References in periodicals archive ?
According to McCabe, modus vivendi liberalism (MVL) is a particularist liberalism rooted in two considerations: (i) the recognition that many citizens endorse normative frameworks that recommend as ideal illiberal models of political association; and (ii) many citizens see the existence of the state either as an unchangeable fact of modern life or as something that contributes vitally important goods.
These others are "similar and familiars" typically drawn from their natal context: consequently this mode of reflexivity tends towards the reinforcement of the existing modus vivendi and a lack of social mobility.
The editors (professors of political theory at Keele U., UK) present 12 papers that, perhaps more sympathetically than his most vociferous detractors would like, examine different aspects of Gray's work over the years, including his theory of modus vivendi, which seeks "common institutions in which many forms of life can exist;" his understanding of pluralism; his criticisms of concepts of progress; charges of nihilism; and ecological views.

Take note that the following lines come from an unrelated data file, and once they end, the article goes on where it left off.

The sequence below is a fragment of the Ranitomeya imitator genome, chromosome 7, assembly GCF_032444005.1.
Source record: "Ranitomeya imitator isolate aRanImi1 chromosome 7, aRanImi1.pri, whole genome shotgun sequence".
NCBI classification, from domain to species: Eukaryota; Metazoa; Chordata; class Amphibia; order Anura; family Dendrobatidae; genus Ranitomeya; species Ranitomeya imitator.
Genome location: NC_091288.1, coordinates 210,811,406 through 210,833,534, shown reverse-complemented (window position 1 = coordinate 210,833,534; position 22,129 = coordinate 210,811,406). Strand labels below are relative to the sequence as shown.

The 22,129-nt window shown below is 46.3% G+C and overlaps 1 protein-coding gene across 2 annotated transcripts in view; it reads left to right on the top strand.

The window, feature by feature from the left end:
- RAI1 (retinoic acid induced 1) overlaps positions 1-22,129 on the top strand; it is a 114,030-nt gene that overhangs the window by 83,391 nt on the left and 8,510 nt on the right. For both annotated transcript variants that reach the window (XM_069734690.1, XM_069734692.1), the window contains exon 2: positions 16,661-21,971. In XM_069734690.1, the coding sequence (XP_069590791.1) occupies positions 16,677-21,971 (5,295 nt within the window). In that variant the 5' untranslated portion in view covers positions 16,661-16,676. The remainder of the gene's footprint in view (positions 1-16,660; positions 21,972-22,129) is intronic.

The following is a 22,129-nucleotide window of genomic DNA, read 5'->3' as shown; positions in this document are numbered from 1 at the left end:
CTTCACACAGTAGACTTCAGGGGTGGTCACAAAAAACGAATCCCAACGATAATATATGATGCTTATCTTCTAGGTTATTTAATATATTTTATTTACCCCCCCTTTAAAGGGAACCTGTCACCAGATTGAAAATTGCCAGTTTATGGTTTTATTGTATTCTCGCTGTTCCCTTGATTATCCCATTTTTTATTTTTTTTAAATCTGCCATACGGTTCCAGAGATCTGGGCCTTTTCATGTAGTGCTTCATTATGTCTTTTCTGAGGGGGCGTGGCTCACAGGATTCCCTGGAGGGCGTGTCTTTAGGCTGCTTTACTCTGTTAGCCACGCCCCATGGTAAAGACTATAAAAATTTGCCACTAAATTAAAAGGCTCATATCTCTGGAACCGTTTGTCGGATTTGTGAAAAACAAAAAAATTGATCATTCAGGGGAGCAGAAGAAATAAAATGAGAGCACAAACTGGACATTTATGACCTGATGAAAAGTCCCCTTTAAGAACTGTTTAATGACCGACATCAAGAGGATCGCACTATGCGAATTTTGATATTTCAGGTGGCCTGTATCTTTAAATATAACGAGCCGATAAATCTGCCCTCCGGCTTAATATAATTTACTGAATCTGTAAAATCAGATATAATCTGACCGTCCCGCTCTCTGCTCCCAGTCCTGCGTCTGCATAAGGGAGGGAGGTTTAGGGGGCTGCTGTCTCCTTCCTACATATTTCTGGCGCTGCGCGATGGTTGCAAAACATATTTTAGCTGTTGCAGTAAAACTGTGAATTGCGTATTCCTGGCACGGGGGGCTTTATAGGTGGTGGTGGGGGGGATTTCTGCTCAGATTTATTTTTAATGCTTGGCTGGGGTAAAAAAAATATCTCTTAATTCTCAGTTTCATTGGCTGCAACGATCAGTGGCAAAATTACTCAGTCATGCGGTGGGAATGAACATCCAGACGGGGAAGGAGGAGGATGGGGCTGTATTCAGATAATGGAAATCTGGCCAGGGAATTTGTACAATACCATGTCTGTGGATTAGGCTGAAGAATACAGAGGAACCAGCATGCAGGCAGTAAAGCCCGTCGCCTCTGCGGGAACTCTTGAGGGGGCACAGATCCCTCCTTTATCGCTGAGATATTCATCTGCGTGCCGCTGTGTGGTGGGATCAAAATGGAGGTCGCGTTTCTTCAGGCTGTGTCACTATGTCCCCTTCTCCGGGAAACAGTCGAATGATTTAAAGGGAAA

HIGHEST END Buyers narrowing their sights on the highest end of Sarasota's luxury home market will enjoy browsing the Modus Vivendi portfolio.
Les Publications Modus Vivendi (U.S.), Marc Alain, phone: 514-272-0433, P.
EU officials also suggest the EU could continue to fund the PA if Hamas maintains its ceasefire while establishing a modus vivendi with Israeli authorities.
Modus Vivendi: 900 Rue Cherrie, Montreal, QC H2L 1H7; 514/521-1777, FAX: 514/521-1747 Web site: www.adculture.com Year established: 1989 Number of employees: 65 Pres: Pierre Doyon (pdoyon@adculture.com) Exec VP, Canada: Nolan K Berg (nberg@adculture.com) Ag Creative Dir: Libby Lucas (llucas@adculture.com) Ag Media Dir: Dave Kington (dkington@adculture.com) Controller: Mauro Pambianco
A target date would also light a fire under Iraqis to work out a modus vivendi [a temporary agreement between contending parties].
For instance, there were more resources for missionary efforts among Slavic-speaking heretics and Catholic Uniates (of doubtful political loyalty) than in Russia's more volatile southern border regions, where the government developed a congenial modus vivendi with loyal provincial elites.